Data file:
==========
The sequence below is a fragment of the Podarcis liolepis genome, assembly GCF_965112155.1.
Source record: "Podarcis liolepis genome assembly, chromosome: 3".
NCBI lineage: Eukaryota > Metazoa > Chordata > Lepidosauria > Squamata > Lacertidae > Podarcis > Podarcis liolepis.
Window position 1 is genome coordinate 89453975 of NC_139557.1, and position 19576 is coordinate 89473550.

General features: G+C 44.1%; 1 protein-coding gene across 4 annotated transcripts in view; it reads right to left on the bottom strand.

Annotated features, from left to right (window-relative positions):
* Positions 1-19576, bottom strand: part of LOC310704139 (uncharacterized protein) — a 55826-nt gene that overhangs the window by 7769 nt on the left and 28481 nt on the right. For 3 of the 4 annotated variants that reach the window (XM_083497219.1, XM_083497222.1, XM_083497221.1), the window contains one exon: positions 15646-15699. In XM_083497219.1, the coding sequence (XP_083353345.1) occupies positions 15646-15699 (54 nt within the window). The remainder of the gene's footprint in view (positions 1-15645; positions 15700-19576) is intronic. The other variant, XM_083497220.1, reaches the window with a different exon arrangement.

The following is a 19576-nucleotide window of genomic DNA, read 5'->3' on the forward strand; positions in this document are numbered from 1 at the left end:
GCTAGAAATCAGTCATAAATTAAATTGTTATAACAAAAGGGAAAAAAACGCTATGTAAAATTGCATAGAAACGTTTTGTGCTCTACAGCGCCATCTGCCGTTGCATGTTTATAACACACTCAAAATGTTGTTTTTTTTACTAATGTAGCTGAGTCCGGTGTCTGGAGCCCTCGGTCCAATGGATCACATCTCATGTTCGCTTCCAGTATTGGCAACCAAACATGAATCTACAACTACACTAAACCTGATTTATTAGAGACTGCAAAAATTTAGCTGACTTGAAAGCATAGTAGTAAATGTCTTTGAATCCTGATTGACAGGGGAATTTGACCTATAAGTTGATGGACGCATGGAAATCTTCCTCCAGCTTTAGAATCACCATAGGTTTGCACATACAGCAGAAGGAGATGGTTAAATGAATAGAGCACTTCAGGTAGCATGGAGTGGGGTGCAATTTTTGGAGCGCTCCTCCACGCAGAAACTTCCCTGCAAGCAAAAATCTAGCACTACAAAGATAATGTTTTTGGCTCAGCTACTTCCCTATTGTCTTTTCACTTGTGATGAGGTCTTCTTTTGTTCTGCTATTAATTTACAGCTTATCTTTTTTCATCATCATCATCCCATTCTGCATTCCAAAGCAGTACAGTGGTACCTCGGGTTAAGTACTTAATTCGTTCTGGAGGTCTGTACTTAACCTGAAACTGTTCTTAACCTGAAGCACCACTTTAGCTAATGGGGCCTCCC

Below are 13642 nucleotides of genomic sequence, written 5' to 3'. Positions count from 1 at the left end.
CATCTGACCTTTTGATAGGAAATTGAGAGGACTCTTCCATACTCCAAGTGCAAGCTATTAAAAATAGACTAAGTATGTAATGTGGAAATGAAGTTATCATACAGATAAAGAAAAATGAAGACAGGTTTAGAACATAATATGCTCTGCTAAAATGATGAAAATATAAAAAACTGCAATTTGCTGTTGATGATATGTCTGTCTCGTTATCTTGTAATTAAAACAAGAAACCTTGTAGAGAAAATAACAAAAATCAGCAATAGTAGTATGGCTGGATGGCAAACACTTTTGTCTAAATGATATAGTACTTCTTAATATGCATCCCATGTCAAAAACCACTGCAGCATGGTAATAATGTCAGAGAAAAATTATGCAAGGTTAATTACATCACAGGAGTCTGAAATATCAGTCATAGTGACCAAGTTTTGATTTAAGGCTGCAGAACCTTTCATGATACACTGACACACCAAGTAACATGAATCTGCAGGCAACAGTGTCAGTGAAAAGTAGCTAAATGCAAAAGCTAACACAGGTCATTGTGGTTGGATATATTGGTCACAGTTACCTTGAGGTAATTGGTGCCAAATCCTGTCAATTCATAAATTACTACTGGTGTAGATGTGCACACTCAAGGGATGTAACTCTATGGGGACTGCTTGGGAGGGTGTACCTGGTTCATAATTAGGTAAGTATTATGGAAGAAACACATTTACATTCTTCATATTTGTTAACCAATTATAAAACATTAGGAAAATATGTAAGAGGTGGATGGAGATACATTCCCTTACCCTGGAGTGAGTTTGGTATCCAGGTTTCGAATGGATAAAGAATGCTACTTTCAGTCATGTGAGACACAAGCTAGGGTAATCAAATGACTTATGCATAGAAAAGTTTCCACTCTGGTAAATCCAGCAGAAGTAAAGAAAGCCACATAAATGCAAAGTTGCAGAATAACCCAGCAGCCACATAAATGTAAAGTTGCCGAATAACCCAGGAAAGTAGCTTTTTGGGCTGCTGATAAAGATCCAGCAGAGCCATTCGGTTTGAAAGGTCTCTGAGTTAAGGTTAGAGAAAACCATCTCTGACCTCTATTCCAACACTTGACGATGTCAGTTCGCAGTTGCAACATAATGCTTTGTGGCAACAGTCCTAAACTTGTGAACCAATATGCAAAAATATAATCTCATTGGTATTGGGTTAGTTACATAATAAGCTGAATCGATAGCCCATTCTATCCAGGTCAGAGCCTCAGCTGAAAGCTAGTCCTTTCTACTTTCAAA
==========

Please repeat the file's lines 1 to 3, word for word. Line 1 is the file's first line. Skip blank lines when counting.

The sequence below is a fragment of the Podarcis liolepis genome, assembly GCF_965112155.1.
Source record: "Podarcis liolepis genome assembly, chromosome: 3".
NCBI lineage: Eukaryota > Metazoa > Chordata > Lepidosauria > Squamata > Lacertidae > Podarcis > Podarcis liolepis.